Eh, I do not know if this is the place to say so, since the lack of experience, but, judging from my narrow view, the branch of mathematics named analytic number-theory is $not$ number-theory at all; moreover, as Weil put it, Hardy is not a number-theorist. If one can gain insights into number-theory, as the author wants, then tell me so as to correct my wrong view, thanks. P.S. My view does not matter as a commonly accepted knowledge, and I put it here just to judge this. –  awllower Jun 10 '11 at 7:37
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"analytic number theory is not number theory" is meaningless without a definition of terms. –  Gerry Myerson Jun 10 '11 at 12:24

2 Answers 2

up vote 7 down vote accepted

Every "elementary" formula I know of is a disguised implementation of a slow algorithm for testing whether a number is prime. For actually computing primes, it's better just to directly implement a fast primality testing algorithm, of which there are many. For actually proving something about primes, experience has shown that it's better to either ask for asymptotic rather than exact information or to use more sophisticated techniques (e.g. the Riemann zeta function).

A basic reason formulas like the one you give are not useful for proving anything is that they involve the cancellation of many terms, and there's no way to extract reliable asymptotic information without knowing much more about how the terms cancel.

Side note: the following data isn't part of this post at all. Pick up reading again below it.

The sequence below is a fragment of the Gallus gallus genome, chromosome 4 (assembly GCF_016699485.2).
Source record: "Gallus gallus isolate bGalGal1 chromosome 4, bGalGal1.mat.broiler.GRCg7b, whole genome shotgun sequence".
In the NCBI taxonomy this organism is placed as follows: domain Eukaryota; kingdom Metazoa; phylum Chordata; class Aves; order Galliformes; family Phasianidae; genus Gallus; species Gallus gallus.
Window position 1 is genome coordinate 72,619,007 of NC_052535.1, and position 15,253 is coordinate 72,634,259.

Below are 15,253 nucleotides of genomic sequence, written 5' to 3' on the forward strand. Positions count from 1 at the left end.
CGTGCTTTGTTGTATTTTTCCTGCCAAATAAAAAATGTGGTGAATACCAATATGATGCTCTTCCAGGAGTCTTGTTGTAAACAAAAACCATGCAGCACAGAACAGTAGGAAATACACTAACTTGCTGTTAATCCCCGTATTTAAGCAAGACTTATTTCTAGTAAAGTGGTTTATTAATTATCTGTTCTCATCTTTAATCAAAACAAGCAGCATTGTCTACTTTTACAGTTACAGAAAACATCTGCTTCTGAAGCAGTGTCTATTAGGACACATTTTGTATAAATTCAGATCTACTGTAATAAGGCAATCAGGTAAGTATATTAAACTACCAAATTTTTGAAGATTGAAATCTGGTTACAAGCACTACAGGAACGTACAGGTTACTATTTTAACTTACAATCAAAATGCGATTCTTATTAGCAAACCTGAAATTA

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Thanks Quiacho, this is just what I had supposed and as you say my formulae are in fact just obfuscated sieves. Just as an exercise I did come up with a similar formula for the n'th prime which I have edited into my original post. –  Aesc Jun 10 '11 at 1:07
    
Also I think I may have misunderstood the definition of elementary. From Mathworld : "A function built up of a finite combination of constant functions, field operations (addition, multiplication, division, and root extractions--the elementary operations)--and algebraic, exponential, and logarithmic functions and their inverses under repeated compositions (Shanks 1993, p. 145; Chow 1999)." But does this definition include repeated summation/multiplication as in the formulae I gave ? –  Aesc Jun 10 '11 at 1:13
    
@A. E.: not only does it not include 'indefinite' summations or products (i.e., those whose bounds are functions rather than constants), it also doesn't include the factorial function (which could be viewed as such an indefinite product), so your functions are 'non-elementary' in two different fashions. –  Steven Stadnicki Jun 10 '11 at 2:09
    
I would argue that by your definition it is non-elementary in exactly one fashion, since $$n!=\prod _{i=1}^n i=\exp \left(\sum _{i=1}^n \ln (i)\right)$$, but I get the point ! –  Aesc Jun 10 '11 at 2:33

C P Willans, On formulae for the $n$th prime, Math Gazette 48 (1964) 413-415 gives $$\pi(m)=\sum_2^m(\sin^2\pi{((j-1)!)^2\over j})/\sin^2(\pi/j))$$ This is quoted in Paulo Ribenboim, The Little Book of Bigger Primes.